The facts on the live to cutout price spread

There’s been plenty of chatter, some of it wrong, about packer profits and the live-to-cutout price spread.

Nevil Speer

September 5, 2019

2 Min Read
Packer Profits
Nevil Speer

Since the fire at Tyson’s Holcomb, Kan., beef plant, there’s been a plethora of coverage relative to market reaction. Most significant, the divergence between boxed beef and live cattle prices have emboldened those inherently critical of the packing sector. There’s been no shortage of rhetoric – including outright accusations of fraud, collusion and price gouging.   

All that aside, it’s seemingly the live-to-cutout spread that’s captured the most attention. That was especially evident following coverage by the Daily Livestock Report (DLR). Unfortunately, some of the DLR discussion was subsequently misinterpreted and/or misrepresented by some market commentators. As a side note for clarification, the DLR is published by the Steiner Consulting Group - NOT the CME. 

Nevertheless, DLR provided some excellent discussion about changes in the live-to-cutout spread since the fire. DLR references the Livestock Marketing Information Center (LMIC). The agency reports the number on a 1,000-pound live steer basis; again, another misinterpretation as some have discussed this being a carcass basis calculation. In that discussion, DLR notes that:

Ahead of the Tyson fire, packer margins averaged weekly $287 per 1000 pounds through July. Summer values were slightly higher than earlier in the year, hitting the high $300s in June. The week of the Tyson fire, LMIC calculated the weekly gross margin to be $361 per 1000 pounds of steer. The first week after the fire, the margin jumped $136 per 1000 pounds to $497.70, followed by last week’s increase of over $50. 

Related:Perdue announces investigation into market reaction to Tyson beef plant fire

Most important here, DLR correctly points out that the calculation represents gross margins or gross profit.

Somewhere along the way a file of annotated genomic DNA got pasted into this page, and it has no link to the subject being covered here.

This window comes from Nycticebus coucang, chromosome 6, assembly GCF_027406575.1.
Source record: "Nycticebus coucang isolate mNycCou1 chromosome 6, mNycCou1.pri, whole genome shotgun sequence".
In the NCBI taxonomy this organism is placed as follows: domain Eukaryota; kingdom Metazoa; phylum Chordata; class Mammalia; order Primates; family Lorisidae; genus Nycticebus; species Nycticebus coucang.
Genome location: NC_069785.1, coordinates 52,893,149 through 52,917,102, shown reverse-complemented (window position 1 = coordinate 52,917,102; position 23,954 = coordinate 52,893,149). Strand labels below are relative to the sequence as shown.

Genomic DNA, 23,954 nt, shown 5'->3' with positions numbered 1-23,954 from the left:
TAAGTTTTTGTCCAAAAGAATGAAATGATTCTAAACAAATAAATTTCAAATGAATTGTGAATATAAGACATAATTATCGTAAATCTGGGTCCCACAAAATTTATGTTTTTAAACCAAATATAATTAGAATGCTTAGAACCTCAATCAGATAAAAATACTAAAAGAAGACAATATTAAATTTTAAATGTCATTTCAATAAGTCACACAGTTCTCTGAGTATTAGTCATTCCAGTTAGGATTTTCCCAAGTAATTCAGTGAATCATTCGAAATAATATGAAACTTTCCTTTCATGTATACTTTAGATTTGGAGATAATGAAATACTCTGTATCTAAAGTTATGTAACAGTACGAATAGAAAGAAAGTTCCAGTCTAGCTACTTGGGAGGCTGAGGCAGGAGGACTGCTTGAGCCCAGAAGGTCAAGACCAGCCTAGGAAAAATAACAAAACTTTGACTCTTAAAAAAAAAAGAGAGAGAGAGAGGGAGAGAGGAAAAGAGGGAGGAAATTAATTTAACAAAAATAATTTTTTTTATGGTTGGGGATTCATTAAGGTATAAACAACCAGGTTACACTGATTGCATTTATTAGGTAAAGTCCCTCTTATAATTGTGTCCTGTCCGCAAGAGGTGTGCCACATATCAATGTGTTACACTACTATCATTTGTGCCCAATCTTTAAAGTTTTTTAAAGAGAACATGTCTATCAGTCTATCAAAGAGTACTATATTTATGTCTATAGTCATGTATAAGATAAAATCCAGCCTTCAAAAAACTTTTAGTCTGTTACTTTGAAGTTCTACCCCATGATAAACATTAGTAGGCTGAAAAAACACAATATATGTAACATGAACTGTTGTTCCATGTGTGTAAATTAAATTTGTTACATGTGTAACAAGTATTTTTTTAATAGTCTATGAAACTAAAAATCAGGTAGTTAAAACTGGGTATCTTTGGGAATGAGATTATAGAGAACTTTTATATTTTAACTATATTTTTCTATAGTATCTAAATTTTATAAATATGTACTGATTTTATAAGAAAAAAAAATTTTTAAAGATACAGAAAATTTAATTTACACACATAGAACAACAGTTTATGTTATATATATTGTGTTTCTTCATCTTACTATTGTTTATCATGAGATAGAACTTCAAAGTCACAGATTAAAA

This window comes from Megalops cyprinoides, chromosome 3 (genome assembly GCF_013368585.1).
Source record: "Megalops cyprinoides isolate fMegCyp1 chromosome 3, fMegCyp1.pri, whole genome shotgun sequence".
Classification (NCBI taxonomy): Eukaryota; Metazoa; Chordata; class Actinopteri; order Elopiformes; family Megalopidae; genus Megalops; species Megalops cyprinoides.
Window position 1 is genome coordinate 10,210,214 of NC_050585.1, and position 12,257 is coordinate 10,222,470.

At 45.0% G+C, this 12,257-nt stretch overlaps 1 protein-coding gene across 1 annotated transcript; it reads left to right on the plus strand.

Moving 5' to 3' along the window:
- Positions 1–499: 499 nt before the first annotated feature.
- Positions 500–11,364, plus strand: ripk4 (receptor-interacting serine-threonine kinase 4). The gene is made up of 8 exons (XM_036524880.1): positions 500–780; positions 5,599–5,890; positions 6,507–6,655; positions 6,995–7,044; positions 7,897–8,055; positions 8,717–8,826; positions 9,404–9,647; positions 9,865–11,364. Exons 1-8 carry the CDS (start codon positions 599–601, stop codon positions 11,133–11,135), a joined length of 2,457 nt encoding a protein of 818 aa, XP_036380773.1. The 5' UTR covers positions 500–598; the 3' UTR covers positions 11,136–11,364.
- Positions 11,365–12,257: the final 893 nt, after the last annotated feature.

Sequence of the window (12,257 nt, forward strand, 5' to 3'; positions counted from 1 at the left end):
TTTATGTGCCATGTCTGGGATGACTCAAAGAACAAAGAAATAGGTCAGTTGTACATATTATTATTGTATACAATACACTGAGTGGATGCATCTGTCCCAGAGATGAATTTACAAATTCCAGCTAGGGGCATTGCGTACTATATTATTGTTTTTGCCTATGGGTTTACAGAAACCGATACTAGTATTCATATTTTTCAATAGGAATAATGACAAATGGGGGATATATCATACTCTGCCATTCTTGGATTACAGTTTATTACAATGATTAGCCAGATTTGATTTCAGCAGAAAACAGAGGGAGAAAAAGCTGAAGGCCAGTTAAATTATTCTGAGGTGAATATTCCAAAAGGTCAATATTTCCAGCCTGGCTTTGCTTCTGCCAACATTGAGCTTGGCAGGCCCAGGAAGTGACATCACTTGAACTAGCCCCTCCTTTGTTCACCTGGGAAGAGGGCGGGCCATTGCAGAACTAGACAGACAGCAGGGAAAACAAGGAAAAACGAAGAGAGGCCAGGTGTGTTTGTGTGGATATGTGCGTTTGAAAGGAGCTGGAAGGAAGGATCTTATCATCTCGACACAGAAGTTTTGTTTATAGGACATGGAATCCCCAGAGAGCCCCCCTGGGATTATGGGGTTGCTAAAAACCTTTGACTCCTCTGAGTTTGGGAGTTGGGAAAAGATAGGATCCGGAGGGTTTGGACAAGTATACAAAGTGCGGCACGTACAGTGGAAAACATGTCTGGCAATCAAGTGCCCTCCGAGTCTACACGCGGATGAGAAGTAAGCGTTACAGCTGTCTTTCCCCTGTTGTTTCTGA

In line with last week’s discussion around operating margins, it’s important to note that gross profit doesn’t account for operating costs (wages, salaries, administrative expenses, utilities, insurance, depreciation). In other words, it’s not a “net profit” number – despite being discussed that way by some.  

Packer Profits

For some perspective, this week’s calculation depicts weekly gross profit for a 1,350-pound steer versus LMIC’s base 1,000-pound steer scenario. Just prior to the fire, that number was running right around $490 per head. Clearly, it has jumped sharply higher in the two weeks since the fire. However, it’s interesting to note that during each of the previous two years, packer gross margins surpassed $600 in early summer. 

Last, it’s important to note that all this discussion around gross margins is based on spot markets. As noted, it doesn’t account for operating costs. Neither does it account for hedging positions (e.g. packers hedged at higher purchasing prices) nor contractual obligations. 

Related:Markets continue recovery from Tyson beef plant fire

Nevertheless, packer gross profits will likely be discussed at length in the industry in the weeks and months to come and it’s important to have some broader perspective about what all that means.  

Speer serves as an industry consultant and is based in Bowling Green, Ky. Contact him at [email protected].

About the Author(s)

Nevil Speer

Nevil Speer serves as an industry consultant and is based in Bowling Green, KY.

Nevil Speer has extensive experience and involvement with the livestock and food industry including various service and consultation projects spanning such issues as market competition, business and economic implications of agroterrorism, animal identification, assessment of price risk and market volatility on the producer segment, and usage of antibiotics in animal agriculture.
Dr. Speer writes about many aspects regarding agriculture and the food industry with regular contribution to BEEF and Feedstuffs.  He’s also written several influential industry white papers dealing with issues such as changing business dynamics in the beef complex, producer decision-making, and country-of-origin labeling.
He serves as a member of the Board of Directors for the National Institute for Animal Agriculture.
Dr. Speer holds both a PhD in Animal Science and a Master’s degree in Business Administration.

Contact him at [email protected].

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